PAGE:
Doping in Sports: FIFA Anti-Doping Regulations
What is doping?
Doping definition is widely used by organizations that regulate sports. This article will discuss what is doping in sports. The term is commonly used to refer to performance enhancing drugs, steroids and similar medications. Other names for these substances are performance enhancing supplements, diet aids, and hormone blockers.
In short, in professional sports, doping is the usage of prohibited, but legal, athletic performance-enhancing medications by professional sportsmen.
Types of doping in sports
Although there has been some negative public perception of athletes using performance enhancing substances, the scientific and medical communities have been debating whether, in fact, such substances increase performance, decrease injury, improve recovery time, and prevent certain diseases.
There are two categories of steroids:
- Synthetic (or custom made);
Most performance enhancing drugs are synthetic substances.
Over the past years, the debate regarding steroids has grown more heated, particularly with respect to its use among professional athletes. There are two groups of substances involved here: those that promote muscle growth and those that inhibit growth.
Although some debate exists as to which category of substances is the bigger danger, most agree that there is a problem when performance-enhancing drugs are used in athletics.
Steroids can be classified into two main types: androgenic and anabolic. Androgenic refers to testosterone-like substances while anabolic refers to substances that act on the body via the hormone.
Human growth hormone (HGH) supplements have been in use for several years by athletes, body builders, and other athletes engaged in physical activity. In recent years, there has been increased interest in the possibility of a connection between HGH use and athletic ability.
HGH supplements help athletes improve their performance by increasing muscle mass. The pituitary gland releases HGH during childhood and into early adulthood. With age, the production of HGH declines, resulting in a deficiency in muscle mass. Athletes, body builders in particular, take supplements to improve strength and enhance performance.
World anti-doping agency
The recent news regarding the world anti-doping agency’s finding that some athletes had used performance enhancing drugs such as testosterone (in testosterone-like substances) during sporting events led to calls for tighter regulation of the sports medicine industry. The athletes were not accused of cheating per se, but the APA, who was responsible for the investigation, stated that it was “not in any way disputable that these athletes were using performance-enhancing substances.”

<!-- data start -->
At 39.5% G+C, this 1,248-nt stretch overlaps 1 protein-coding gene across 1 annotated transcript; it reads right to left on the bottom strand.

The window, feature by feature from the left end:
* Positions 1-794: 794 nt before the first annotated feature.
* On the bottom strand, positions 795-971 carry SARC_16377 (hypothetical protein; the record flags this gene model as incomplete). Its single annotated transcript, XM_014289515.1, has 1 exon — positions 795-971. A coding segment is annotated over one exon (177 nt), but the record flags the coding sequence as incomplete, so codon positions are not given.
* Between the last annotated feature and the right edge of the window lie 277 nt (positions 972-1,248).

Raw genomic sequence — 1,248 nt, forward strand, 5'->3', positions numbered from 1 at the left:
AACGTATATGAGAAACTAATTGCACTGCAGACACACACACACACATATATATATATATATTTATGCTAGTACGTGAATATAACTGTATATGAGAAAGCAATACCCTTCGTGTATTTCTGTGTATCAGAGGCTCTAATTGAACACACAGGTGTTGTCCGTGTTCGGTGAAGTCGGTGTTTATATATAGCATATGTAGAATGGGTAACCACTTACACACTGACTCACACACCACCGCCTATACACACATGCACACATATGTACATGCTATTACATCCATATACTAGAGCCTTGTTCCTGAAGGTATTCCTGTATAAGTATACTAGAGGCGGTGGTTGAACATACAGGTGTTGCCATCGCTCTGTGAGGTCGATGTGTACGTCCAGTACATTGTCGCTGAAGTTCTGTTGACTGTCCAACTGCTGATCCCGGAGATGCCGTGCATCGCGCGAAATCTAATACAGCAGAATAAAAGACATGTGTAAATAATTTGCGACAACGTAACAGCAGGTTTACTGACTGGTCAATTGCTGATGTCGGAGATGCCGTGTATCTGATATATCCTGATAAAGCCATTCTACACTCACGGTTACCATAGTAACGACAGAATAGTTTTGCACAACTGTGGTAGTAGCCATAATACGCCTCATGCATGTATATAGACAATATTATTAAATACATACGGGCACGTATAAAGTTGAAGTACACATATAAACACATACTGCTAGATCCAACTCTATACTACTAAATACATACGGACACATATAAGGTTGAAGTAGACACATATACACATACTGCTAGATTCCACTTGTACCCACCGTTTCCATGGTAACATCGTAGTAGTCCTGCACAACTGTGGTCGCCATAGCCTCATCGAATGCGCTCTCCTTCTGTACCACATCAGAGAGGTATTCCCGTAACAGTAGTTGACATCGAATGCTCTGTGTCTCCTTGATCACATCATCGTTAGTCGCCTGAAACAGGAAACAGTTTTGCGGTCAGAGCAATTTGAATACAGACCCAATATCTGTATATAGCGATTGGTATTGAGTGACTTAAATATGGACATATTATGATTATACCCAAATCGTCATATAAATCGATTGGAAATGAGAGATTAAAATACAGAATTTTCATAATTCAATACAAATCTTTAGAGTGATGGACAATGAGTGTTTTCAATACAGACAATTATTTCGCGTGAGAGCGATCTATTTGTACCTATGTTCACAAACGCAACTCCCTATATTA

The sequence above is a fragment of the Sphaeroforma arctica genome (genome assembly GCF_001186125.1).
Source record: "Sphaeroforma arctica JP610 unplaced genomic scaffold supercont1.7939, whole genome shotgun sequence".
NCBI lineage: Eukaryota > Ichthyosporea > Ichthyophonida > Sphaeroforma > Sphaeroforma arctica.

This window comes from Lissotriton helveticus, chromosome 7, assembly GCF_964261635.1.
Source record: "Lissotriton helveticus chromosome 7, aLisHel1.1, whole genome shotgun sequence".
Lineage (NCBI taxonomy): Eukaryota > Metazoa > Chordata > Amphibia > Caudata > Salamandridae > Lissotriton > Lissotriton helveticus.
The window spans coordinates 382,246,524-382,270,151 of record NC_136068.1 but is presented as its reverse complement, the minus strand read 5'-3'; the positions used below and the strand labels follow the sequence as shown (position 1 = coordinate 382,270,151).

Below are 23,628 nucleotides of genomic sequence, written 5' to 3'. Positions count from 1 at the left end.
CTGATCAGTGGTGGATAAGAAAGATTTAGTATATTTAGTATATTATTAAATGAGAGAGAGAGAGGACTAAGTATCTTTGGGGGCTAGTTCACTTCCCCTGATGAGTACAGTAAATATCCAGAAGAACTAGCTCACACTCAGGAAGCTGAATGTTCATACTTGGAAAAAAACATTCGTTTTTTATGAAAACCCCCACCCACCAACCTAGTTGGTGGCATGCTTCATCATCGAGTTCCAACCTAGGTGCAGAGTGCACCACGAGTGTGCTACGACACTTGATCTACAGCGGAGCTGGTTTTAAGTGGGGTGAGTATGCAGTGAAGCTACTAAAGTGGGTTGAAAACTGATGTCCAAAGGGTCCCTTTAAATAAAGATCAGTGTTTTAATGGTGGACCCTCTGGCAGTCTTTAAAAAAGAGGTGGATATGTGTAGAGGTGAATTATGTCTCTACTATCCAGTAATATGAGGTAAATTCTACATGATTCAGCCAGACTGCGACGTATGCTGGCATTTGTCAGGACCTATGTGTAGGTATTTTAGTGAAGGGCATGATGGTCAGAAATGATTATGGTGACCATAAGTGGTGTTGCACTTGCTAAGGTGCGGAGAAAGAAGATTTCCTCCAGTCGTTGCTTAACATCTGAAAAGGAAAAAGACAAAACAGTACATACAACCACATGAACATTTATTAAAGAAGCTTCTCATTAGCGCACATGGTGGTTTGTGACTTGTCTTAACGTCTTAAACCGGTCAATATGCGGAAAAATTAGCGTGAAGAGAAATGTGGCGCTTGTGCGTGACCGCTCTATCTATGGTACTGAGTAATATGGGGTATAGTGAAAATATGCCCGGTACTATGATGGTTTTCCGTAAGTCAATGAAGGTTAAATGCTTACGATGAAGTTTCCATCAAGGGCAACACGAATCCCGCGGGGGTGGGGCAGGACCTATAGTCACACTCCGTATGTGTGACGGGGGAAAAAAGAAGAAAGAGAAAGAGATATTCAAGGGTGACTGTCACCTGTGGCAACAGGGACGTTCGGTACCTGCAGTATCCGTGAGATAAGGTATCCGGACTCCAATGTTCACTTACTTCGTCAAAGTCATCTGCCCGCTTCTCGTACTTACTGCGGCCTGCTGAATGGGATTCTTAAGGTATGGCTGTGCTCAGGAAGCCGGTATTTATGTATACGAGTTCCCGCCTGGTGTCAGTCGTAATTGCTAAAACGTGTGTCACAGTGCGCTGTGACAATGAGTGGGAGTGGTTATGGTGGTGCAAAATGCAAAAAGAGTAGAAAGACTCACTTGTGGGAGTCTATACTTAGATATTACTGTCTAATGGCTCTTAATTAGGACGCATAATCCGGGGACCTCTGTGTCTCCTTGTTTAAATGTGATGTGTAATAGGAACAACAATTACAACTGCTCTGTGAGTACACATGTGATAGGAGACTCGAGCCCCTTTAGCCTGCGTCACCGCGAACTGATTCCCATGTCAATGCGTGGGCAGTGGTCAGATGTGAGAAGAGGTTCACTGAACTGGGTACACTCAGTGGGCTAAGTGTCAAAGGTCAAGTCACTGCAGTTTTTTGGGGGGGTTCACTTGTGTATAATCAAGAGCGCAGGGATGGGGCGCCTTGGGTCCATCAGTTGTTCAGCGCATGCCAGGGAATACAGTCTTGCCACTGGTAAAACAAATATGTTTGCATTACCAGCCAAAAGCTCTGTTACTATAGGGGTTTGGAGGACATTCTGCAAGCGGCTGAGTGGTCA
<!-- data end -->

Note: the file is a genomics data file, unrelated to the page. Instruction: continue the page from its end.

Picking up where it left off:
The APA further stated that its investigation did not conclude that there was a connection between the substances and the results of the games. The International Olympic Committee (IOC) was also criticized for not launching an investigation into the matter earlier and not sending a team to analyze the samples. The announcement came just before the Rio Olympics, when the entire Brazilian squad was banned from the competition due to the findings of the APA report.
Blood doping in 2020
As a result of the APA’s announcement, many prominent athletes have come out and stated that they would not engage in competitive athletics if there was going to be a ban on performance-enhancing substances. This includes Olympic gold medalist Sebastian Vettel, who said that he would not enter the Formula One race next year if a blood doping scandal were to occur. British Cycling champion Sir Bradley Wiggins said that he would give up professional cycling if a blood doping case were to be brought against him.
The controversy surrounding these recent findings is not new, but it has received increased attention because the athletes involved are so well known. Professional cyclists have been caught using performance enhancing drugs, especially testosterone, cortisone and EPO, which are illegal under the World Anti-Doping Agency’s (WADA) anti-doping rules.
These latest developments in sports medicine raise questions about the oversight of certain organizations and the role of universities and colleges in athletes’ training. Many of the athletes have said that they did not know that the substances were banned.
FIFA Anti-Doping Regulations
International federations like FIFA and the IOC have been the first organizations to fight against doping in sport. FIFA introduced regular Doping Controls in 1966 to make sure that the results of its International Competitions’ including the World Cup 2022 matches are a fair reflection of the strength of the contenders.
The fundamental aims of Doping Control are to:
- Safeguard the physical health and mental integrity of players;
- Uphold and preserve the ethics of sport;
- Ensure that all competitors have an equal chance.
The revised FIFA Anti-Doping Regulations (FIFA ADR), includes the changes from the new World Anti-Doping Code and important updates to address the new challenges in the fight against doping in football worldwide.
The main changes are the followings:
- Further differentiation between players;
- A stronger emphasis on anti-doping education;
- New “substance of abuse” policy;
- Stronger whistle-blower protection.
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